I know your works, your labour, your patience, and that you cannot bear those who are evil. And you have tested those who say they are apostles and are not, and have found them liars; 3  and you have persevered and have patience, and have laboured for My name’s sake and have not become weary.

‘I know your works’. These words should cause each of us to sit up – they are words that are used to each of the seven churches – think about them for a moment –  the omniscient, all-knowing, omnipresent, all-being God says to each of them: ‘I know your works’.

Think about this – the Lord of glory knows all about your works? He knows all about this church’s works, He is the Judge. Now look at their works: ‘thy works’, specifically that speaks of their service, they were a serving church, ‘and your labour’.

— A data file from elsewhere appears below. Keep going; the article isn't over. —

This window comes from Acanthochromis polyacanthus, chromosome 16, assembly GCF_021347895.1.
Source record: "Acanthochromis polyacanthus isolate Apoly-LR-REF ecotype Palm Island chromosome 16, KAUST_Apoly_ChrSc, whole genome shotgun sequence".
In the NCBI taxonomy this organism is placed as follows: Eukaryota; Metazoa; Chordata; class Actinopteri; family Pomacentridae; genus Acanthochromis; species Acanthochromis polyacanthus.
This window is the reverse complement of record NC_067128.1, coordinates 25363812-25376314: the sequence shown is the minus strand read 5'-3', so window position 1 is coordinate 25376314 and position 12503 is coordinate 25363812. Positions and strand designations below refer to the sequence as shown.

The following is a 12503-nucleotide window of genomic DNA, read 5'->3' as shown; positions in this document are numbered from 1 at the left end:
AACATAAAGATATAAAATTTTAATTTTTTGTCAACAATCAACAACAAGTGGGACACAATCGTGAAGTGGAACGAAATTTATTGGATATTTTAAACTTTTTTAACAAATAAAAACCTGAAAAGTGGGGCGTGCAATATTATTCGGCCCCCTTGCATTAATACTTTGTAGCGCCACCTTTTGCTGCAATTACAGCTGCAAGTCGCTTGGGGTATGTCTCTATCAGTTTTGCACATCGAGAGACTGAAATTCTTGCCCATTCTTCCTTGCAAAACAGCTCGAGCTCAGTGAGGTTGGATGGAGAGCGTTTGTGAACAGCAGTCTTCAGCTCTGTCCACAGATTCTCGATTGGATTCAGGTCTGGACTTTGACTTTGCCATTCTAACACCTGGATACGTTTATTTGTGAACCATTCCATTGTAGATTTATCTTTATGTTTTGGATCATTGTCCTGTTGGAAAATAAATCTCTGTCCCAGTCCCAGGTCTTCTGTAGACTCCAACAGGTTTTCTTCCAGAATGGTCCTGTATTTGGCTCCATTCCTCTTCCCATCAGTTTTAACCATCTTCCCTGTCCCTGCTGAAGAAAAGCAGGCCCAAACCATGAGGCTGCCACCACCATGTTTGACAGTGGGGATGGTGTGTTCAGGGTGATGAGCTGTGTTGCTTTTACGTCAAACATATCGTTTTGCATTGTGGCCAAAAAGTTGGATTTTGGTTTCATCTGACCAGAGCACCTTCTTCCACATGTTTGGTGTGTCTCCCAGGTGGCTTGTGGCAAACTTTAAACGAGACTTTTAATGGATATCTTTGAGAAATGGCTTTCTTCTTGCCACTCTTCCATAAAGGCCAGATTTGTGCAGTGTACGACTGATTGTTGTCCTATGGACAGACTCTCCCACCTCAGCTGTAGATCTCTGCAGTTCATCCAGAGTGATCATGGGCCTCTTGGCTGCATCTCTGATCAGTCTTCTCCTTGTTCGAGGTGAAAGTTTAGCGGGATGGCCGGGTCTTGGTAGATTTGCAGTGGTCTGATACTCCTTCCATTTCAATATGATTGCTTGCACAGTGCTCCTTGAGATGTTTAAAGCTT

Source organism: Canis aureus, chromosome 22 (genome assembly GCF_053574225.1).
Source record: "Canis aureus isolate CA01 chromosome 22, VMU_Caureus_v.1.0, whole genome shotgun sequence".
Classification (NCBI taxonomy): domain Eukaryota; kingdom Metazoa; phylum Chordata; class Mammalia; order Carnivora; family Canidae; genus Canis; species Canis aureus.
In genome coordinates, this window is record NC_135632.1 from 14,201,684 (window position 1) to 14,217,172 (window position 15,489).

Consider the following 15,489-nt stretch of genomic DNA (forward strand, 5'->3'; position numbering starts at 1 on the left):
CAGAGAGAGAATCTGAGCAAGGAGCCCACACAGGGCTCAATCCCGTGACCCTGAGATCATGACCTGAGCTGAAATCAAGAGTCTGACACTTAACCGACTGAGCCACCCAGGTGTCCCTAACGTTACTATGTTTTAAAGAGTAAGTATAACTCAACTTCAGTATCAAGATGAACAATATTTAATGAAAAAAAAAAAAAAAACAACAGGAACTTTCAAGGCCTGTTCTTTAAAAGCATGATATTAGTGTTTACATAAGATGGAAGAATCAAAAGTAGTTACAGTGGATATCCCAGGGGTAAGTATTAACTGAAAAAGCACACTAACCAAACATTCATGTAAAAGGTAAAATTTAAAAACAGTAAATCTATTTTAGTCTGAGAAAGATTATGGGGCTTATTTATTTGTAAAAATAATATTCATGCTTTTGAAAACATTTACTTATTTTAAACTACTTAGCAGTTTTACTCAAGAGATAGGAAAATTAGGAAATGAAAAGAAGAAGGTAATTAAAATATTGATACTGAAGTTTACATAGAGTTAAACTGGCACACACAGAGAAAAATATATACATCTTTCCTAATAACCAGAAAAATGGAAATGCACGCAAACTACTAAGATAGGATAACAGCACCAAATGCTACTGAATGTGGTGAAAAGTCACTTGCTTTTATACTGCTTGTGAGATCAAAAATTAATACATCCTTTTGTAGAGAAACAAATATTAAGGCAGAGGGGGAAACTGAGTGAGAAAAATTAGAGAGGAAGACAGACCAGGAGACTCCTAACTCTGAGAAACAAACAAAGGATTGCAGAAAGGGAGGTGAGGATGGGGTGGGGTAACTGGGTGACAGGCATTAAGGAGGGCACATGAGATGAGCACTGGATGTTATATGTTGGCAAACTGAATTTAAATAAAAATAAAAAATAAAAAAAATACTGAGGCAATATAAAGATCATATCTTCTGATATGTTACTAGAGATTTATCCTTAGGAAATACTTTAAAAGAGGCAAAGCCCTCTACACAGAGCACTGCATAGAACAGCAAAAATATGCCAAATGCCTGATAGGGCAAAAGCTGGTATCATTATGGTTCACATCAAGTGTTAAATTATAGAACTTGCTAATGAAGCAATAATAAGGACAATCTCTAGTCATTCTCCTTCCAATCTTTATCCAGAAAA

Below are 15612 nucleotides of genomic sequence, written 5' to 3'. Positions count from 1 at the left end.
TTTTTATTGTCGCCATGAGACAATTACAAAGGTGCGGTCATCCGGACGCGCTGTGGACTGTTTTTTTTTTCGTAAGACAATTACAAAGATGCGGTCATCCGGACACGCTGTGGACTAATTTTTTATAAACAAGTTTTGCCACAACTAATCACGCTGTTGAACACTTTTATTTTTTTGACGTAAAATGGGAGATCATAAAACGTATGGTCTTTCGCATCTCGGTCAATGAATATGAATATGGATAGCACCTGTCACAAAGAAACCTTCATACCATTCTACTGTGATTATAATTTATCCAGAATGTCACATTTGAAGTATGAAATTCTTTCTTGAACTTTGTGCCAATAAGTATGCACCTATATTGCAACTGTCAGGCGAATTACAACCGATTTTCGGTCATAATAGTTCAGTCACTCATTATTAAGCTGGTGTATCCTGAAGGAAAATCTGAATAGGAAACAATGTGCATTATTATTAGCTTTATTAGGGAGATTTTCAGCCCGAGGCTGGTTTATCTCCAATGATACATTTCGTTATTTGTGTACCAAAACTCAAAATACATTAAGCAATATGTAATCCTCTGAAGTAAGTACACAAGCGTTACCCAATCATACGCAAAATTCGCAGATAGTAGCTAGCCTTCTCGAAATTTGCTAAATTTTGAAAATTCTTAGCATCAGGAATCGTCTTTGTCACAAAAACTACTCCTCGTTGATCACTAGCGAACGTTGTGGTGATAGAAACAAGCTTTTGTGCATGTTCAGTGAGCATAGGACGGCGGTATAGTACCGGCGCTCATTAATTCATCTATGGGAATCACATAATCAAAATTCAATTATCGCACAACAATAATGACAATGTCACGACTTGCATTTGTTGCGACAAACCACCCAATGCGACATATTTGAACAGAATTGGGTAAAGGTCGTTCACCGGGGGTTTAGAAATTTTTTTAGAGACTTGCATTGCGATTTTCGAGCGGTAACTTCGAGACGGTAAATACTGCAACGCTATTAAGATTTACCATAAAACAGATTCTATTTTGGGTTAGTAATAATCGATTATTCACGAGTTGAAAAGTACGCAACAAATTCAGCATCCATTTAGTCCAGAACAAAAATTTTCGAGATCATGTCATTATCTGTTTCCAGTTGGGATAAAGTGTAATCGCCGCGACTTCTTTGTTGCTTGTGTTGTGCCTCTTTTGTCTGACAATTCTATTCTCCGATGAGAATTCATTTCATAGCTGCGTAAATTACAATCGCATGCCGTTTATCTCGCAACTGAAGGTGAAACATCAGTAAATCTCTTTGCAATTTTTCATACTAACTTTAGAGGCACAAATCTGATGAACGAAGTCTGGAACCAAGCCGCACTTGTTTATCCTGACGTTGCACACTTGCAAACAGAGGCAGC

That Greek word for ‘labour’ there means ‘exercise to the point of exhaustion’   In other words, you couldn’t just settle into the back seat of this church – no offence to the folks in the back seat tonight – and decide that you’ll not be committed in any involvement, that wasn’t an option in Ephesus. Everyone worked to the sweat of their brow This is a disciplined, energetic, hard working congregation.  There were no passive members, no pew-warmers.  They all pitched in.  Every person was engaged in some aspect of the ministry.  They worshiped fervently, studied Scripture seriously, prayed intensely, and gave generously.  They taught their children, cared for the needy, and shared their faith with their neighbours.